From Impact Melt Formation By Low-Altitude Airburst Processes, Evidence From Small Terrestrial Craters and Numerical Modeling. By H. E. Newsom, and M. B. E. Boslough we read:
“Airbursts in the lower atmosphere from hypervelocity impacts have been called upon to explain the nature of the Tunguska event and the existence of unusual impact-related silicate melts such as the Muong-Nong tektites and Libyan Desert Glass of western Egypt. Impact melts associated with impact craters, however, have been traditionally attributed to shock melting of the target material that experiences strong shock compression and heating. The characteristics of impact melts from small terrestrial craters (less than km diameter) leads to the possibility that the airburst phenomena may have been responsible for these melts. This conclusion is supported by numerical modeling of the airburst phenomena using super computer class facilities at Sandia National Laboratories.”
And, in a poster by Dr Boslough titled, The Nature of Airbursts and their Contribution to the Impact Threat. we read:
“Ongoing simulations of low-altitude airbursts from hypervelocity asteroid impacts have led to a
re-evaluation of the impact hazard that accounts for the enhanced damage potential relative to the standard point-source approximations. Computational models demonstrate that the altitude of maximum energy deposition is not a good estimate of the equivalent height of a point explosion, because the center of mass of an exploding projectile maintains a significant fraction of its initial momentum and is transported downward in the form of
a high-temperature jet of expanding gas. This “fireball” descends to a depth well beneath the burst altitude before its velocity becomes subsonic. The time scale of this descent is similar to the time scale of the explosion itself, so the jet simultaneously couples both its translational and its radial kinetic energy to the atmosphere. Because of this downward flow, larger blast waves and stronger thermal radiation pulses are experienced at the
surface than would be predicted for a nuclear explosion of the same yield at the same burst height. For impacts with a kinetic energy below some threshold value, the hot jet of vaporized projectile loses its momentum before it can make contact with the Earth’s surface. The 1908 Tunguska explosion is the largest observed example of this first type of airburst. For impacts above the threshold, the fireball descends all the way to the ground, where it expands radially, driving supersonic winds and radiating thermal energy at temperatures that can melt silicate surface materials. The Libyan Desert Glass event, 29 million years ago, may be an example of this second, larger, and more destructive type of airburst. The kinetic energy threshold that demarcates these two airburst types depends on asteroid velocity, density,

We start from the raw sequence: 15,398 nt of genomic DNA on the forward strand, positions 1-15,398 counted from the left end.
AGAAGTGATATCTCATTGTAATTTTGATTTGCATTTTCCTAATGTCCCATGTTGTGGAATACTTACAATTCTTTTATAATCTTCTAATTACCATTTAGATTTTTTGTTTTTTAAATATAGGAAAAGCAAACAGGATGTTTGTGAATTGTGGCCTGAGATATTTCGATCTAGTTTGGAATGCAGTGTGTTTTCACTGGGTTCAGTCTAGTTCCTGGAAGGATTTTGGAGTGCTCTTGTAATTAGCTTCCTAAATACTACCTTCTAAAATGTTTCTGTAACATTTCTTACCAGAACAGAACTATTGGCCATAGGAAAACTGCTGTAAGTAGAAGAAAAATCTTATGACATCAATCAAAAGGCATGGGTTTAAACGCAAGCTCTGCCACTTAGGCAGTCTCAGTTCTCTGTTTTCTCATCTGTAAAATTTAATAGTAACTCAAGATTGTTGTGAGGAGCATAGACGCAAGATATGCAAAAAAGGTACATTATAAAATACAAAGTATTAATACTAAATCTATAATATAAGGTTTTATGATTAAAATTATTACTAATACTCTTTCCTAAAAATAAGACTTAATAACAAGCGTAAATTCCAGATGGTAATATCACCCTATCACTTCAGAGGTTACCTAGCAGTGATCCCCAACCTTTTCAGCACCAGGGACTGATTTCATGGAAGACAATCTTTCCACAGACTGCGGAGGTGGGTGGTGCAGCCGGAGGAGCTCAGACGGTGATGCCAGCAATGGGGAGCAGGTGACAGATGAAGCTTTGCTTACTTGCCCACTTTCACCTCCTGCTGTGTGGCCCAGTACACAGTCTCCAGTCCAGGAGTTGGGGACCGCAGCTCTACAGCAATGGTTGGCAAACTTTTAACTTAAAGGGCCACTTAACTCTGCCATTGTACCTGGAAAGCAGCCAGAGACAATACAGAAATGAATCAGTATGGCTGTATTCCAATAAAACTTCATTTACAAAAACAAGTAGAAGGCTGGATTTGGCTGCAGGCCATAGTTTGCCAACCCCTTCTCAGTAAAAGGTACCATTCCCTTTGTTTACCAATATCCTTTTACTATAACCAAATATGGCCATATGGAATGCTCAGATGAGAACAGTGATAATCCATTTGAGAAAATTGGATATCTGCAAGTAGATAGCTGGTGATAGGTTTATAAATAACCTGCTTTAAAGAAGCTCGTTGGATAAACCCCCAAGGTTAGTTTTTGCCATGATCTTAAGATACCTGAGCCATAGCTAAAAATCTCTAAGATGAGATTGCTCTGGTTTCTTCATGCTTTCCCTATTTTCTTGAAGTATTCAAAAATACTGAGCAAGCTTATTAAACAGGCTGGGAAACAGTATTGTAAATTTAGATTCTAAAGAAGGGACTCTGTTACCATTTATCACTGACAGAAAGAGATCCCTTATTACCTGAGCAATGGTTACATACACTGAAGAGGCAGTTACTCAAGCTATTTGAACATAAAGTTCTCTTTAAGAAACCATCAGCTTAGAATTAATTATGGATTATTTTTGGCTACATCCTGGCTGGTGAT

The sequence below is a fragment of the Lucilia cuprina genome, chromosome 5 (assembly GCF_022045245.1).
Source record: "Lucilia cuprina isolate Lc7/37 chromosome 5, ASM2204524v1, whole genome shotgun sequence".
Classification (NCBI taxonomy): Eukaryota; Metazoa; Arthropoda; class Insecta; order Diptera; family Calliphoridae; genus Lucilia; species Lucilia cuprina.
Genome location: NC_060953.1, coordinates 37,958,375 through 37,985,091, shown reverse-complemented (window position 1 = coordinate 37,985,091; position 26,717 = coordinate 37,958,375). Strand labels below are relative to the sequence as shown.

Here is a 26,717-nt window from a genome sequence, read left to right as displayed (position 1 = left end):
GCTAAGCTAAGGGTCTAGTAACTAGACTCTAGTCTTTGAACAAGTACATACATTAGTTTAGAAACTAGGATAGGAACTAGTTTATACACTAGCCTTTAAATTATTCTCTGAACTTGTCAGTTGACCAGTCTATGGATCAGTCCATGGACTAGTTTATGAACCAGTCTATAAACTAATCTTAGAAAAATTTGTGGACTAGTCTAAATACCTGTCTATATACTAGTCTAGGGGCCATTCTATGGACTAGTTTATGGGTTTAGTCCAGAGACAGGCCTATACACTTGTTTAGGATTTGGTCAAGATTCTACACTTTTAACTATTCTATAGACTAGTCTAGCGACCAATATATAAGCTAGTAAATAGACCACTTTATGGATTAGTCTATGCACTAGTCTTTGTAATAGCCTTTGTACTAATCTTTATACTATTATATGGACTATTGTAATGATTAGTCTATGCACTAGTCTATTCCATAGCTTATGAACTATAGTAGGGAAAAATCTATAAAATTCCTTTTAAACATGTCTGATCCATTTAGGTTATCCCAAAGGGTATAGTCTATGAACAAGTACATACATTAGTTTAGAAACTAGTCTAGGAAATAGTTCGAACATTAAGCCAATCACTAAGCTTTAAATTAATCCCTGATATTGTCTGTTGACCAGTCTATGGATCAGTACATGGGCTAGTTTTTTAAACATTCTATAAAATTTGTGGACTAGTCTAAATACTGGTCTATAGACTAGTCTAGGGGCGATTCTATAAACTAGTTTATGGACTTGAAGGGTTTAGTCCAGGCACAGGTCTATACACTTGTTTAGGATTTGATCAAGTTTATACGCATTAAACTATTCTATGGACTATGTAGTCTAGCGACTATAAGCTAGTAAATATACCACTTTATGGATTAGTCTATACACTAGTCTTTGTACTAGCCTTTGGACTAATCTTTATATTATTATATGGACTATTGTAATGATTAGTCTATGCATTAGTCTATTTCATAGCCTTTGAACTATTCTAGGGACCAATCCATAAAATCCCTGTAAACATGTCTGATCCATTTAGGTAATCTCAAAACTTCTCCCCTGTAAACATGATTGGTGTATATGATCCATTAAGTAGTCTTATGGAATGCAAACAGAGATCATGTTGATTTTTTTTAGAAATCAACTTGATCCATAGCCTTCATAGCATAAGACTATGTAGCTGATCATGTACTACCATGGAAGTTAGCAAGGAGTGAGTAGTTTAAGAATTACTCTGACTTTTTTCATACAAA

strength, and impact angle.
Airburst models, combined with a re-examination of the surface conditions at Tunguska in 1908, have revealed that several assumptions from the earlier analyses led to erroneous conclusions, resulting in an overestimate of the size of the Tunguska event. Because there is no evidence that the Tunguska fireball descended to the surface, the yield must have been about 5 megatons or lower. Better understanding of airbursts, combined with the diminishing number of undiscovered large asteroids,
leads to the conclusion that airbursts represent a large and growing fraction of the total impact threat.”
Ok, that’s pretty interesting stuff. But what if we don’t need to go all the way to Libya to find locations where a geo-ablative airburst has produced melt formations?
About 75 miles southeast of Albuquerque, New Mexico, there is a place that looks extremely promising. Beyond apparent patterns of material movements I see in the image data, I don’t know anything about the place. And field work remains to be done there. But, unless I miss my guess, at 34.482019, –105.573173 there is a four mile wide, multiple fragment, oblique impact, geo-ablative, airburst scar that may warrant a closer look.
I did a few impact experiments of my own, using various rifles, velocities, and target surfaces. Nothing formal, heck, I didn’t even take notes. But I can tell you that it is easy to make something like we see here happen in an experiment.
From 15 kilometers up, the material movements we see there seem to describe a four mile wide cluster of fragments hitting at low trajectory, from the west. And they must have shed a lot of velocity in the atmosphere.
If I’ve got it right, the target surface would’ve been a shallow lake. And the angle of impact was about 30 degrees.
We can use Google Earth’s ‘Historical Image’ function to look at different images of the same place. It’s a nice feature. Because it lets you see the same place at different times of the year, and in different lighting conditions. The black, and white, version of the place gives us a little better contrast to discern how the ejecta, was blown to the east from the main body of impacts.
And when we look in the outlying areas we start to find places that look like they just might be a meteorite hunters dream.
If you’re interested in helping, and you live close enough to go get a closer look at these features, and maybe grab a few rock samples, I’d sure like to hear from you.